Two Tools For Better Voice Overs

Two Tools For Better Voice Overs

Have you ever received a script from a client, read it over, and honestly thought to yourself that any number of a half dozen reads could potentially work? Maybe you’ve even done a few dry reads for yourself and thought none of them sounded bad!

In a perfect world every script would come with completely clear direction, and every client would know exactly what they wanted. But if you’ve been doing voice over for more than five minutes, you’ve realized that’s just not how it works.

I work with great clients on a near daily basis who have a general idea what they want, but they trust me, as the professional voice talent, to be able to deliver the best read possible for the script and it’s use; be it video, commercial, eLearning, etc.

Two Tools For Better Voice Overs

storyboardWhen you get the feeling that a couple different reads might work, or when the client isn’t a hundred percent clear on the direction they want the voice over to take, there are a couple of tools you might be able to turn to to help you out.

Storyboards: I do a lot of explainer video work. It’s not uncommon for producers and clients to send me visual storyboards for these projects. I work with corporate and eLearning clients that will sometimes send storyboards as well. More often than not, you can really get a feel for the direction of the project, and thereby for the appropriate read, but going over the storyboard.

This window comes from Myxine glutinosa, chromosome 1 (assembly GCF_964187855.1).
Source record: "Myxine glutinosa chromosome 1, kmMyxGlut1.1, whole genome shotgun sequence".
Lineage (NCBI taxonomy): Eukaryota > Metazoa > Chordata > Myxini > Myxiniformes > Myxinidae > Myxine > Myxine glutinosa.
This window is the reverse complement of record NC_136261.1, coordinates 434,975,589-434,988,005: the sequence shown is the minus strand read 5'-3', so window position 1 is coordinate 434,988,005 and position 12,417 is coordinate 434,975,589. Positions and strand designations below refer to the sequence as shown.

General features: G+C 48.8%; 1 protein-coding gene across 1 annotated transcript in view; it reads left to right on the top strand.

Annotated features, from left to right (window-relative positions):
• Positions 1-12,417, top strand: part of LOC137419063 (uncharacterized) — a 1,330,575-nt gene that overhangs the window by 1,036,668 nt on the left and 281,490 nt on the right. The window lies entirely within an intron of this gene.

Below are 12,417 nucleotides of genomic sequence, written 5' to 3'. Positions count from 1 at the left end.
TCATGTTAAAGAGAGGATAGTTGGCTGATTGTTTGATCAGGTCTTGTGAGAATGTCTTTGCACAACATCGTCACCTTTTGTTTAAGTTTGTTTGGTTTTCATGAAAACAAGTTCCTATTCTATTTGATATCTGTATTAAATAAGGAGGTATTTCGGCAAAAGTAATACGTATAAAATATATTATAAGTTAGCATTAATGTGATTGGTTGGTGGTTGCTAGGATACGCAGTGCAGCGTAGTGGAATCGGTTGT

Music Beds: Even more so than storyboards, I LOVE it when clients send me their chosen music bed. Often, within 10 seconds of listening to the track, I can pretty much know exactly what style of read and what tone of voice I need to use to deliver the perfect voice over.

Two tools for better directed voice overs… storyboards and music beds. Click to Tweet

Don’t Be Afraid To Ask

music-headphonesJust this week I was in a conference call with a producer and client discussing a project I was going to be voicing. There was a general idea of the feel they wanted for the voice over, but there wasn’t an absolute consensus. I suggested the client select a music bed they liked and I’d deliver a read based on their choice.

The bed they chose was actually quite different from what I was expecting, and I took the voice over read in a totally different direction. When I delivered the final recording, the client absolutely loved it!

If you’re unsure of the direction, or if the client is unsure, asking for a storyboard and/or a music bed might be just the tool you need to deliver a professional voice over that perfectly meets their need!

FOR COMMENT: What other tools to you use to help deliver the perfect take?

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About Marc Scott

I've been doing voice work since 1995. When I'm not recording jobs, sending auditions, working on demos or writing new posts, you might find me on a fire truck. I'm proud to serve my community as a Volunteer Firefighter.